Sheila Sampath went into commercial design knowing she was going to hate it. But in the end, she says, it all worked out because her program provided her with the tools to create The Public Studio, the lefty design company of her dreams.

From the clean lines in its office to its pink-and-white website, The Public looks kind of like your typical ad firm. But there’s one major difference: it “specializes in changing the world.” Even if you haven’t heard of it, you’re probably surrounded by its work.

Temporary tattoos promoting Pap tests for trans guys? A brightly coloured website about how to quit smoking? A photo campaign featuring a fabulous crew of queer South Asians? If not-for-profit design and PSAs have gotten remarkably more fun in this city, Sampath and The Public are the ones to thank.

The project was only an idea in the back of her head until Sampath realized that, after years of activism, she was burnt out. She wanted to focus her energy on creative campaigning — generating stickers, posters and design. So the activist-turned-entrepreneur developed a plan: go to design school, spend some time learning the ropes, and then use her experience to breathe new life into progressive projects and campaigns.

“With commercial design, you really try to capitalize on the things that people don’t know. So you’re kind of trying to trick them,” says Sampath, who first set up shop at home, as a freelancer for not-for-profit clients.

But she soon started getting a lot of work — and finding herself lonely. She picked up studio manager Rocio (Ro) Velasquez and designer Natalia Saavedra. They also work with Montreal designer Coco Riot and a Winnipeg web developer named Derek Hogue.

For Sampath, moving from the white-male-dominated world of commercial design to a team led by rad women of colour was a welcome change. “It’s crappy to be in a space where if you say something [about a problem with an ad] people say, ‘What are you? Are you some kind of feminist?’”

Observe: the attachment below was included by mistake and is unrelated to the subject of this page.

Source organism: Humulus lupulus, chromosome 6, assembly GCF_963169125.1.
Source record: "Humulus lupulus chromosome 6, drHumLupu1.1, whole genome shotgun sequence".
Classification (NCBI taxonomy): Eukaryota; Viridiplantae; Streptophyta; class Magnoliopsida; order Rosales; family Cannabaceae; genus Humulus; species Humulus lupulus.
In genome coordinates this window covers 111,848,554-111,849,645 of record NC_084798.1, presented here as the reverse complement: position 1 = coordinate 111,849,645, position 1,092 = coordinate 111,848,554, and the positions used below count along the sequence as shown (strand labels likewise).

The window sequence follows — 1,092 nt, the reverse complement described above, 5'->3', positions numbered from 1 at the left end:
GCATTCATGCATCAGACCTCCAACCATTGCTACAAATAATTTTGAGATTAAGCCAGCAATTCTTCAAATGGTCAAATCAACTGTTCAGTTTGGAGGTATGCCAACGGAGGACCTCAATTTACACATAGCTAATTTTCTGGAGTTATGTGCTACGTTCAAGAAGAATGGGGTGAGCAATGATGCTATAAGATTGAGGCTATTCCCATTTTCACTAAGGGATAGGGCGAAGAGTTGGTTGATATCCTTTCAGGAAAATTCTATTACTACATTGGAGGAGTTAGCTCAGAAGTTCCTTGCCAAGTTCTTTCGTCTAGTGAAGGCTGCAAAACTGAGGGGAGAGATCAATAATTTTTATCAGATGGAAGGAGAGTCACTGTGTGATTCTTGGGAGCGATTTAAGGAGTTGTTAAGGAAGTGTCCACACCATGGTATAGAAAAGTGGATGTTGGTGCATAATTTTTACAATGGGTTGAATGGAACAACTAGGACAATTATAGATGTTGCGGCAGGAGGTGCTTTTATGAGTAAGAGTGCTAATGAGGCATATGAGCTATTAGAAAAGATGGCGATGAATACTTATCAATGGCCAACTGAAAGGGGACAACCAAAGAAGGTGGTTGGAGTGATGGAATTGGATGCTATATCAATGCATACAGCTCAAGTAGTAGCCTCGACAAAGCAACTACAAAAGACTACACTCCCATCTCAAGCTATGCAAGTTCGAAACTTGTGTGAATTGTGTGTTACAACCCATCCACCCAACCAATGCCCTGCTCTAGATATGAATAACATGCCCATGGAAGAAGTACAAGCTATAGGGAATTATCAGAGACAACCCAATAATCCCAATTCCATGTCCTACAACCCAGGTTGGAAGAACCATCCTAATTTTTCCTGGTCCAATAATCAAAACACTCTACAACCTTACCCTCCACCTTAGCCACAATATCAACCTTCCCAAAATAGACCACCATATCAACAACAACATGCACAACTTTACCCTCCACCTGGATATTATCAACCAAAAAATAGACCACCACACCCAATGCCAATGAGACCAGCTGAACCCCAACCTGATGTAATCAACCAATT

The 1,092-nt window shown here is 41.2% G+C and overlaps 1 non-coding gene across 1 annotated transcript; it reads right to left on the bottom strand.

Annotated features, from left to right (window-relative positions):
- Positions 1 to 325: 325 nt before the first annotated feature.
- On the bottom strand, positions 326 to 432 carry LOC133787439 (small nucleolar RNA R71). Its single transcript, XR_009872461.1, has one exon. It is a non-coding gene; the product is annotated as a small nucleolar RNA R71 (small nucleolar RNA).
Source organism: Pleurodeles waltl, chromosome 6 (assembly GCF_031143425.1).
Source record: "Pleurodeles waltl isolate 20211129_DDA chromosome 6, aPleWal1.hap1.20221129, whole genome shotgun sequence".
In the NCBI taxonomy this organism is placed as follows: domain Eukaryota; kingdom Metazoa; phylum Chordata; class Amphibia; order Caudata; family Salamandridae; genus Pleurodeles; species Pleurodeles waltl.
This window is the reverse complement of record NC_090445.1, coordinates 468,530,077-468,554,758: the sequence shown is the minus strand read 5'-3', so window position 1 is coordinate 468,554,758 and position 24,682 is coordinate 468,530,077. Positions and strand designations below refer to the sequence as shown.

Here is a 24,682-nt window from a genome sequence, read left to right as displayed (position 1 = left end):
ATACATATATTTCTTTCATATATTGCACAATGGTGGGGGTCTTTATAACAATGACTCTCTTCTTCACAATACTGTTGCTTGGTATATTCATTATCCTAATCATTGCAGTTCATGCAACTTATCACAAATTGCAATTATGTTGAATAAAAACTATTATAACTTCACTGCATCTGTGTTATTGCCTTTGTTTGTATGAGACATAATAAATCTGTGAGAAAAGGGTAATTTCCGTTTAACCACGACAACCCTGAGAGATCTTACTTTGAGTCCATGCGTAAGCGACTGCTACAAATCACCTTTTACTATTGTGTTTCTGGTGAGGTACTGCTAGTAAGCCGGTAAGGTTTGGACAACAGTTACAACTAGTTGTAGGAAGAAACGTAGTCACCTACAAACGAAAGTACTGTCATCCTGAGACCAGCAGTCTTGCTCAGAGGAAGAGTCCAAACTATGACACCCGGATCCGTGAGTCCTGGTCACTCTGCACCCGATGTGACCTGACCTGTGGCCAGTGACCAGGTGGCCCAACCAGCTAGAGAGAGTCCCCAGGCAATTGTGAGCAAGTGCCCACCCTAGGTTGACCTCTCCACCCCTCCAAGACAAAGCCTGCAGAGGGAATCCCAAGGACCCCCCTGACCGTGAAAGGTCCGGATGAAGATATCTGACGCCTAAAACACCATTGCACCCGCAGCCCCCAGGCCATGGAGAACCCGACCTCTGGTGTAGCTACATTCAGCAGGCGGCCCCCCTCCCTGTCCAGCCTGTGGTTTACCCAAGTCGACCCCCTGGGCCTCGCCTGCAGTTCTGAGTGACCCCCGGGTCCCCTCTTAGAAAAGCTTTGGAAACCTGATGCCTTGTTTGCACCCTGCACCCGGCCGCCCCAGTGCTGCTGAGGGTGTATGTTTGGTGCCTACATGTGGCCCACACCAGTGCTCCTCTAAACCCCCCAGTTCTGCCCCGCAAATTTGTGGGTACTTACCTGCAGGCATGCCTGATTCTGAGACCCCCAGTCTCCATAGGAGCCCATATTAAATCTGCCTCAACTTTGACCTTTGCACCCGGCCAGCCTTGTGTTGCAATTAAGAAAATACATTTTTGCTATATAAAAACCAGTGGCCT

Velasquez, The Public’s studio manager, says because the studio’s team hails from diverse backgrounds, they’re able to make better campaigns.

She points to The Public’s work on a recent poster series about anti-bisexual stigma. “We can do all the research that we want, but people know their own experiences,” she says. The posters featured community members who didn’t fit into some people’s pigeonhole “diversity quotas” — from a pregnant woman to an older trans gentleman.

Velasquez says that because of their own experiences with oppression and activism (she identifies as mixed-race and indigenous to South America), members of the studio don’t tokenize people. “I feel like I carry 500 years of colonialism in my face, my hands, my body, every day,” she says. “That . . . really defines the work that I want to do.”

Sampath credits The Public’s success to an unusual business model. “We put our clients through the wringer,” she says. “Their agenda is our agenda as well. We’ve turned away work before because we’re like, ‘This place is sketchy and they’re trying to save Third World babies and I don’t like that!’”

But those relationships cut both ways. “Sometimes I have to, you know, rethink invoices . . . we have to be very patient,” Velasquez laughs. “Which is understandable, because we know that everyone’s stretched, especially in non-profit and community work.”

It is unusual to hear of a design studio retroactively giving a discount. But Velasquez says it’s the kind of empathy that allows workers at not-for-profits — already terrified of impending budget cuts — to give The Public their trust.

This flexibility allows the group to use design to educate and inform, not just sell products.

“That’s a really big difference between the corporate world and the not-for-profit world . . . [the] not-for-profit world is like, in panic mode,” Sampath says. “I don’t think we’re hit by the recession as much, but we’re hit by bad politics. We’re worried that our clients won’t exist in a year.”
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